Friday, June 22, 2012

Photo Nostalgia = Moscow, Days 6 and 7 (Russia 2009, Days 16 and 17)

My last two days in Moscow were fairly simple = Day 6 featured a trip to Sergiev Posad, home of the Trinity Lavra of St. Sergius (the most important monastery of the Russian Orthodox Church), as well as an evening circus performance at the Moscow Circus on Tsvetnoy Boulevard.  Day 7 was even more relaxing = I went to church and walked around the Patriarch's Ponds, made famous by the novel The Master and Margarita, before taking my night train to Kiev, Ukraine.  Here are the photos:

 On Saturday, I headed towards the Sergiev Posad bus stop outside of the center of Moscow.  I saw this church on the way.

 Behind this swooping monument is the Ostankino Tower, the 4th highest tower in the world.  It's just barely visible.

 The All-Russia Exhibition Centre was right near the buses to Sergiev Posad.

 After about an hour bus ride (maybe longer - can't recall), I arrived in Sergiev Posad and made my way to the Trinity Lavra.

 Birds linger at the entrance to the monastery.


 Religious artwork about St. Sergius of Radonezh, one of the two most venerated saints in Russia (the other being St. Seraphim of Sarov).



 Looking back through the entrance once inside the monastery.

 Assumption Cathedral (16th century).


The belltower (18th century).



The grave of Boris Godunov and his family members.


 Whether you're Orthodox or not, I highly recommend visiting Sergiev Posad.  For one, the architecture is above par.  Two, it's in the Golden Ring, which is a ring of cities around Moscow that are touted amongst tourists for various historical reasons.  Three, it's fascinating to see a slice of Russian religious life, since this is one of the busiest (if not THE busiest) place of pilgrimage in Russia.

 The Trinity Cathedral in the background houses the body of St. Sergius.  The lines seen here are for various purposes; the one in the far background is to venerate the body of St. Sergius.

 Pilgrims getting water from a well spring (I believe).


 I'm rather fond of this photo.


 I got into the line to venerate St. Sergius.  I knew I couldn't take a photo close to his shrine, but this should give an idea.

 I barely made it back to Moscow in time to catch the circus.  No photos were allowed, but you know me...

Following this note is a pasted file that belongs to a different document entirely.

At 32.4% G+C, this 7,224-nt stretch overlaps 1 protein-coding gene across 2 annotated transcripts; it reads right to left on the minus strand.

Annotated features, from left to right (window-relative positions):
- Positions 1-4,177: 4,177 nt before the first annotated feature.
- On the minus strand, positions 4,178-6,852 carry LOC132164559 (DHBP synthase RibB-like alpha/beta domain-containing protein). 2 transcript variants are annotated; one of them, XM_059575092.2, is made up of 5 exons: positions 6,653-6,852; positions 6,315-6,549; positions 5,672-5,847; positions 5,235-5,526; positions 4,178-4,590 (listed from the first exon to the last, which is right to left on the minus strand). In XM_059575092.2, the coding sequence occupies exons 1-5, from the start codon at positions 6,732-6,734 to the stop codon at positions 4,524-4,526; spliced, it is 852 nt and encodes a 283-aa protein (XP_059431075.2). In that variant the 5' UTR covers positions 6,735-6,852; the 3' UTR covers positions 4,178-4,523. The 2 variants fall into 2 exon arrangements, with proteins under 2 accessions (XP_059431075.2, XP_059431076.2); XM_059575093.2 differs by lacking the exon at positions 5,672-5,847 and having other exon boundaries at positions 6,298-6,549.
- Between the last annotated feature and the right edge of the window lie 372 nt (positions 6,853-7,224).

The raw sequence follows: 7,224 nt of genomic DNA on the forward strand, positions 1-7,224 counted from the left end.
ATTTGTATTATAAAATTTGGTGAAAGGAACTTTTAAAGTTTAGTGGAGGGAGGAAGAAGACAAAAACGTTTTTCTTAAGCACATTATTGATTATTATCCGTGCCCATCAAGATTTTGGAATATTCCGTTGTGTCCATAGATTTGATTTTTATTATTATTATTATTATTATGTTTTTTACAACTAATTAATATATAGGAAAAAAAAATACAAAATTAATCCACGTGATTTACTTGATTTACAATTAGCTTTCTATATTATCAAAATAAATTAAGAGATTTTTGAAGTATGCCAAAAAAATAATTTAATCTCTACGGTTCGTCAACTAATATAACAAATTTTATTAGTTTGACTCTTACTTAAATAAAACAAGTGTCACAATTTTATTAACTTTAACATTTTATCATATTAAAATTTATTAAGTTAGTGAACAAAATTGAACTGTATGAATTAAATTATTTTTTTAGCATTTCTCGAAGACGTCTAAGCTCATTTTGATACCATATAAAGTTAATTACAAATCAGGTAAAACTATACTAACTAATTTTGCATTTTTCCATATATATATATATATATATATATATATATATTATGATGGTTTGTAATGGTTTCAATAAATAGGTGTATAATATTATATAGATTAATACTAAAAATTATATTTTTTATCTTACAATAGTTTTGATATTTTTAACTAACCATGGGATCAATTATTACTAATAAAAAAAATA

Russian circuses aren't like American circuses in many ways; I have to say they're much superior to ours.  Don't miss out if you're in Moscow.


 My last day in Moscow was a Sunday.  Appropriately, I had to go to church.  This church, the Church of the Savior on the Sands (interesting name), was just a few blocks from my hostel, off of Arbat Street.





 Next it was off to see the Patriarch's Ponds, which is actually just one pond now.  The area around the pond is fairly affluent, and features embassies galore (including a Cuban embassy, something I've never seen, since I'm American).


 The pond was pleasant enough.  I confess, I haven't finished The Master and Margarita (only made it a few chapters before getting distracted by life), but I wanted to make mental notes for whenever I actually tackle the novel.

 This building was on one side of the pond.

 The ducks had their own home of sorts.

My last picture in all of Russia = soldiers leaving town.  Just like I was.

More old trip photos (Greece, Istanbul, Luxor) coming up soon.  Stay tuned.

Thursday, June 21, 2012

Photo Nostalgia = Moscow, Day 5 (Russia 2009, Day 15)

On my fifth day in Moscow, I went to see the Danilov Monastery, the Dostoevsky-House Museum, the Upper St. Peter Monastery, and the Bolshoi Theatre.  Here are the photos:

 Danilov Monastery is, amongst many other things, the headquarters of the Russian Orthodox Church.  The patriarch of Russia resides here.  The monastery was founded by Alexander Nevsky's son, Daniil, in the late 13th century, before his death in 1303.

 The bells, in front of the katholikon (monastery church).

 The monastery was quite large; there were many buildings which I was not permitted to enter, including the residence of the patriarch (Kirill I of Moscow).


Inside the katholikon, I believe... there was (I was told) a daily 7-hour service, presumably presided over by a rotation of priests / monks.  My stay could only be measured in minutes, and not hours.